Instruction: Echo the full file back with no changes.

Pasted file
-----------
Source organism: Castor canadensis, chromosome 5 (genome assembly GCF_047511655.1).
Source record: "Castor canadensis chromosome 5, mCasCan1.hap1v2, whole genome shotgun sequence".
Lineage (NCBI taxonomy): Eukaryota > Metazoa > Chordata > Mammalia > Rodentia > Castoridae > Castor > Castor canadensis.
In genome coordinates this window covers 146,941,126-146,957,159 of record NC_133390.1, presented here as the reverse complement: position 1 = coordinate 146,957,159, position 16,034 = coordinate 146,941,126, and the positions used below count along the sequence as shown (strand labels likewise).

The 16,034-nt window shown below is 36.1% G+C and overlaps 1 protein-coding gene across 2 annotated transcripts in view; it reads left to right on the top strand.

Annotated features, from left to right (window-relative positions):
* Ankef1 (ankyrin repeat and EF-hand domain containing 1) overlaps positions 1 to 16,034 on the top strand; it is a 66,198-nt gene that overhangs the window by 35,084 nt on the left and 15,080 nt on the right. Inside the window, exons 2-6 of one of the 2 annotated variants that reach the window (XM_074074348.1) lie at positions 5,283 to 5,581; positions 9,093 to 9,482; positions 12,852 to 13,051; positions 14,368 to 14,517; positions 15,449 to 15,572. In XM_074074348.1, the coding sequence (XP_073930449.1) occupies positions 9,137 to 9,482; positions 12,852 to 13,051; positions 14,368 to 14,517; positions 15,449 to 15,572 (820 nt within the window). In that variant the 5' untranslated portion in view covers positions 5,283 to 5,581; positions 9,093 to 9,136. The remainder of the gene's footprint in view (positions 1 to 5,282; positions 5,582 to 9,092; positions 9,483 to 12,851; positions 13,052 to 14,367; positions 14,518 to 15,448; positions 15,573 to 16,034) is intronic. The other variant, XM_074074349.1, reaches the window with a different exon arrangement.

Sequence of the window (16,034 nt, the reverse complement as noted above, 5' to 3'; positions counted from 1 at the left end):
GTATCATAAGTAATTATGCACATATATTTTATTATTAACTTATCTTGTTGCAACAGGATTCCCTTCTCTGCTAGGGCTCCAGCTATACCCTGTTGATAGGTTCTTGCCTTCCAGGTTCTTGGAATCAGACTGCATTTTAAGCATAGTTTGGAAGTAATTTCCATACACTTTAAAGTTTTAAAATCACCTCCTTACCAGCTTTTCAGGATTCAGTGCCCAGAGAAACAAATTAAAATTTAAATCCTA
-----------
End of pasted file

Source organism: Castor canadensis, chromosome 5 (genome assembly GCF_047511655.1).
Source record: "Castor canadensis chromosome 5, mCasCan1.hap1v2, whole genome shotgun sequence".
Lineage (NCBI taxonomy): Eukaryota > Metazoa > Chordata > Mammalia > Rodentia > Castoridae > Castor > Castor canadensis.
In genome coordinates this window covers 146,941,126-146,957,159 of record NC_133390.1, presented here as the reverse complement: position 1 = coordinate 146,957,159, position 16,034 = coordinate 146,941,126, and the positions used below count along the sequence as shown (strand labels likewise).

The 16,034-nt window shown below is 36.1% G+C and overlaps 1 protein-coding gene across 2 annotated transcripts in view; it reads left to right on the top strand.

Annotated features, from left to right (window-relative positions):
* Ankef1 (ankyrin repeat and EF-hand domain containing 1) overlaps positions 1 to 16,034 on the top strand; it is a 66,198-nt gene that overhangs the window by 35,084 nt on the left and 15,080 nt on the right. Inside the window, exons 2-6 of one of the 2 annotated variants that reach the window (XM_074074348.1) lie at positions 5,283 to 5,581; positions 9,093 to 9,482; positions 12,852 to 13,051; positions 14,368 to 14,517; positions 15,449 to 15,572. In XM_074074348.1, the coding sequence (XP_073930449.1) occupies positions 9,137 to 9,482; positions 12,852 to 13,051; positions 14,368 to 14,517; positions 15,449 to 15,572 (820 nt within the window). In that variant the 5' untranslated portion in view covers positions 5,283 to 5,581; positions 9,093 to 9,136. The remainder of the gene's footprint in view (positions 1 to 5,282; positions 5,582 to 9,092; positions 9,483 to 12,851; positions 13,052 to 14,367; positions 14,518 to 15,448; positions 15,573 to 16,034) is intronic. The other variant, XM_074074349.1, reaches the window with a different exon arrangement.

Sequence of the window (16,034 nt, the reverse complement as noted above, 5' to 3'; positions counted from 1 at the left end):
GTATCATAAGTAATTATGCACATATATTTTATTATTAACTTATCTTGTTGCAACAGGATTCCCTTCTCTGCTAGGGCTCCAGCTATACCCTGTTGATAGGTTCTTGCCTTCCAGGTTCTTGGAATCAGACTGCATTTTAAGCATAGTTTGGAAGTAATTTCCATACACTTTAAAGTTTTAAAATCACCTCCTTACCAGCTTTTCAGGATTCAGTGCCCAGAGAAACAAATTAAAATTTAAATCCTA